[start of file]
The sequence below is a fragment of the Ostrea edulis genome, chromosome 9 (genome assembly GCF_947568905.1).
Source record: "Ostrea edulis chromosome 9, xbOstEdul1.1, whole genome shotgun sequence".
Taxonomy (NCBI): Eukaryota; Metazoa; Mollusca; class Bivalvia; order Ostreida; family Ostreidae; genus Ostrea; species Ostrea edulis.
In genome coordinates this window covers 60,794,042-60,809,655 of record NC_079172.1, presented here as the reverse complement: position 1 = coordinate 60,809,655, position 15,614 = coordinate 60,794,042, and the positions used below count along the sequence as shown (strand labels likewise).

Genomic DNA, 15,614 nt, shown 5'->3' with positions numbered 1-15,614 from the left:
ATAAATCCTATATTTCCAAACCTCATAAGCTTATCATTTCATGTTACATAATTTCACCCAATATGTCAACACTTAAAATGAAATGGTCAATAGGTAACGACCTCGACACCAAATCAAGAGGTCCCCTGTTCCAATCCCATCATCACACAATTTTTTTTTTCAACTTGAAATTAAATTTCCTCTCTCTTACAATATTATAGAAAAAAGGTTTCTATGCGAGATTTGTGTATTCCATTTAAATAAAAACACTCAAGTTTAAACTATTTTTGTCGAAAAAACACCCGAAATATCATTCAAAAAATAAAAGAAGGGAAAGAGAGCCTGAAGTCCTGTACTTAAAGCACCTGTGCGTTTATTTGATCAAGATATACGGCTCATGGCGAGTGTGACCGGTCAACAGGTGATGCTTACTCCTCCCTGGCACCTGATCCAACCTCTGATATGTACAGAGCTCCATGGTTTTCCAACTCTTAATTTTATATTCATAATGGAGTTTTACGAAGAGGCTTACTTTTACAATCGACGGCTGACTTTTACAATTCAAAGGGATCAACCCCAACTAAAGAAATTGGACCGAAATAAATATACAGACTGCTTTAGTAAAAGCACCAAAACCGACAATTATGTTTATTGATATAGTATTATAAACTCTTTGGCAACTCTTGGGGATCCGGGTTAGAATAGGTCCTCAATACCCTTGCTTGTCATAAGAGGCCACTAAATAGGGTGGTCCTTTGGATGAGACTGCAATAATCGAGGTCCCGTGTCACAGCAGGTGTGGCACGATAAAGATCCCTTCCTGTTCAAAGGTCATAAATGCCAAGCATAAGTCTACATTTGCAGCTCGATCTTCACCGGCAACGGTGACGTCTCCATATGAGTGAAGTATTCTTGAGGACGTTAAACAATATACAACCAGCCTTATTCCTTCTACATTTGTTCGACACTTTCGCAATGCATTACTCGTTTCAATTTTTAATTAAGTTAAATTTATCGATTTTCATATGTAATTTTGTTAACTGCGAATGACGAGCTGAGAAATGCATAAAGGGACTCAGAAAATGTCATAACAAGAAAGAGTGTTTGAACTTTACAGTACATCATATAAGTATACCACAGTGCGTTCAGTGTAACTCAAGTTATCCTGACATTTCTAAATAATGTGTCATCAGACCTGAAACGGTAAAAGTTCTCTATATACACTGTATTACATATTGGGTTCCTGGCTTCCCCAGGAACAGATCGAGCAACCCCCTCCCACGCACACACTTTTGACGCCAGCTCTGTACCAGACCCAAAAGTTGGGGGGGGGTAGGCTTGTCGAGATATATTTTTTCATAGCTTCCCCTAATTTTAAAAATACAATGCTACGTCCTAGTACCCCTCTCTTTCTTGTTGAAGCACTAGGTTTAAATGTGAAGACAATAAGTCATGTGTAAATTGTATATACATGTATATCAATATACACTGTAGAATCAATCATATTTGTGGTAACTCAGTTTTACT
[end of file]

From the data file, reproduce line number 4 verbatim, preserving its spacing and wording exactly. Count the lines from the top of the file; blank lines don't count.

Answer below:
In genome coordinates this window covers 60,794,042-60,809,655 of record NC_079172.1, presented here as the reverse complement: position 1 = coordinate 60,809,655, position 15,614 = coordinate 60,794,042, and the positions used below count along the sequence as shown (strand labels likewise).